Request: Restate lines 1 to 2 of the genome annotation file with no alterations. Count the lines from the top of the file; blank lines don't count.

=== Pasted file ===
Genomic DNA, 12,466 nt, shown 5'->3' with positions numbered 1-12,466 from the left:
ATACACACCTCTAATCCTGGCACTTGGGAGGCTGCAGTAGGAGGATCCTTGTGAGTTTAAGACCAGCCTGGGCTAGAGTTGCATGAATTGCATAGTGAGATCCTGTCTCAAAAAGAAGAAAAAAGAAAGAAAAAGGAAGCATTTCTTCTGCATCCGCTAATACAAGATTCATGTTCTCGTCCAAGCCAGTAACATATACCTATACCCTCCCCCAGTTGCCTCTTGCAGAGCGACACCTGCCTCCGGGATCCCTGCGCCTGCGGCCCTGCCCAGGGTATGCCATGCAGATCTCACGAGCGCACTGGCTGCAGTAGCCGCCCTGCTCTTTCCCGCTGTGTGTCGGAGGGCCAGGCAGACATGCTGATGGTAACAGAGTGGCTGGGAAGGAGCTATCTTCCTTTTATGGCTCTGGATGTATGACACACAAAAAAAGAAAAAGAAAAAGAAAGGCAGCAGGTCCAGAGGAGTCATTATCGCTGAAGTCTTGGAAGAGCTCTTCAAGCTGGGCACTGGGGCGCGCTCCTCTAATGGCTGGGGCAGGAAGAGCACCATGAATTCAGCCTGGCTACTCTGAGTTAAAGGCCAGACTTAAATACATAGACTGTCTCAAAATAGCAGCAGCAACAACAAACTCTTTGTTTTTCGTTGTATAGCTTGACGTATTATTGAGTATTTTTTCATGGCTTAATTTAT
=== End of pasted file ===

Genomic DNA, 12,466 nt, shown 5'->3' with positions numbered 1-12,466 from the left:
ATACACACCTCTAATCCTGGCACTTGGGAGGCTGCAGTAGGAGGATCCTTGTGAGTTTAAGACCAGCCTGGGCTAGAGTTGCATGAATTGCATAGTGAGATCCTGTCTCAAAAAGAAGAAAAAAGAAAGAAAAAGGAAGCATTTCTTCTGCATCCGCTAATACAAGATTCATGTTCTCGTCCAAGCCAGTAACATATACCTATACCCTCCCCCAGTTGCCTCTTGCAGAGCGACACCTGCCTCCGGGATCCCTGCGCCTGCGGCCCTGCCCAGGGTATGCCATGCAGATCTCACGAGCGCACTGGCTGCAGTAGCCGCCCTGCTCTTTCCCGCTGTGTGTCGGAGGGCCAGGCAGACATGCTGATGGTAACAGAGTGGCTGGGAAGGAGCTATCTTCCTTTTATGGCTCTGGATGTATGACACACAAAAAAAGAAAAAGAAAAAGAAAGGCAGCAGGTCCAGAGGAGTCATTATCGCTGAAGTCTTGGAAGAGCTCTTCAAGCTGGGCACTGGGGCGCGCTCCTCTAATGGCTGGGGCAGGAAGAGCACCATGAATTCAGCCTGGCTACTCTGAGTTAAAGGCCAGACTTAAATACATAGACTGTCTCAAAATAGCAGCAGCAACAACAAACTCTTTGTTTTTCGTTGTATAGCTTGACGTATTATTGAGTATTTTTTCATGGCTTAATTTAT